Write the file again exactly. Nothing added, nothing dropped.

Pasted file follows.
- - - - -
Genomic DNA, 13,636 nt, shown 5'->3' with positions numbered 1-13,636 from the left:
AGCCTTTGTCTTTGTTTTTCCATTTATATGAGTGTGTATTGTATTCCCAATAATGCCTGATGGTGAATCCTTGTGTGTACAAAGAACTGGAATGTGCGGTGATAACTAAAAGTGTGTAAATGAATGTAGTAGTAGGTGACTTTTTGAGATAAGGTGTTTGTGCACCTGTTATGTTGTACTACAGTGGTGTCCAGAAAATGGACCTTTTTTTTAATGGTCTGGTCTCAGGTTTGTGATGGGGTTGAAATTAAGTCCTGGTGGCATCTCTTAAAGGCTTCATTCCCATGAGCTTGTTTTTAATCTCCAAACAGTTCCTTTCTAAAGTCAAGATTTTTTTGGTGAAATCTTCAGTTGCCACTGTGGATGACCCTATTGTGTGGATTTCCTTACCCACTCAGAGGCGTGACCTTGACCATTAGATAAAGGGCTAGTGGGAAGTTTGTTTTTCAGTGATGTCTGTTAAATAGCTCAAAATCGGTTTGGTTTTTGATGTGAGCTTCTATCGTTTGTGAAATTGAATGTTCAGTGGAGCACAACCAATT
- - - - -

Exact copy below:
Genomic DNA, 13,636 nt, shown 5'->3' with positions numbered 1-13,636 from the left:
AGCCTTTGTCTTTGTTTTTCCATTTATATGAGTGTGTATTGTATTCCCAATAATGCCTGATGGTGAATCCTTGTGTGTACAAAGAACTGGAATGTGCGGTGATAACTAAAAGTGTGTAAATGAATGTAGTAGTAGGTGACTTTTTGAGATAAGGTGTTTGTGCACCTGTTATGTTGTACTACAGTGGTGTCCAGAAAATGGACCTTTTTTTTAATGGTCTGGTCTCAGGTTTGTGATGGGGTTGAAATTAAGTCCTGGTGGCATCTCTTAAAGGCTTCATTCCCATGAGCTTGTTTTTAATCTCCAAACAGTTCCTTTCTAAAGTCAAGATTTTTTTGGTGAAATCTTCAGTTGCCACTGTGGATGACCCTATTGTGTGGATTTCCTTACCCACTCAGAGGCGTGACCTTGACCATTAGATAAAGGGCTAGTGGGAAGTTTGTTTTTCAGTGATGTCTGTTAAATAGCTCAAAATCGGTTTGGTTTTTGATGTGAGCTTCTATCGTTTGTGAAATTGAATGTTCAGTGGAGCACAACCAATT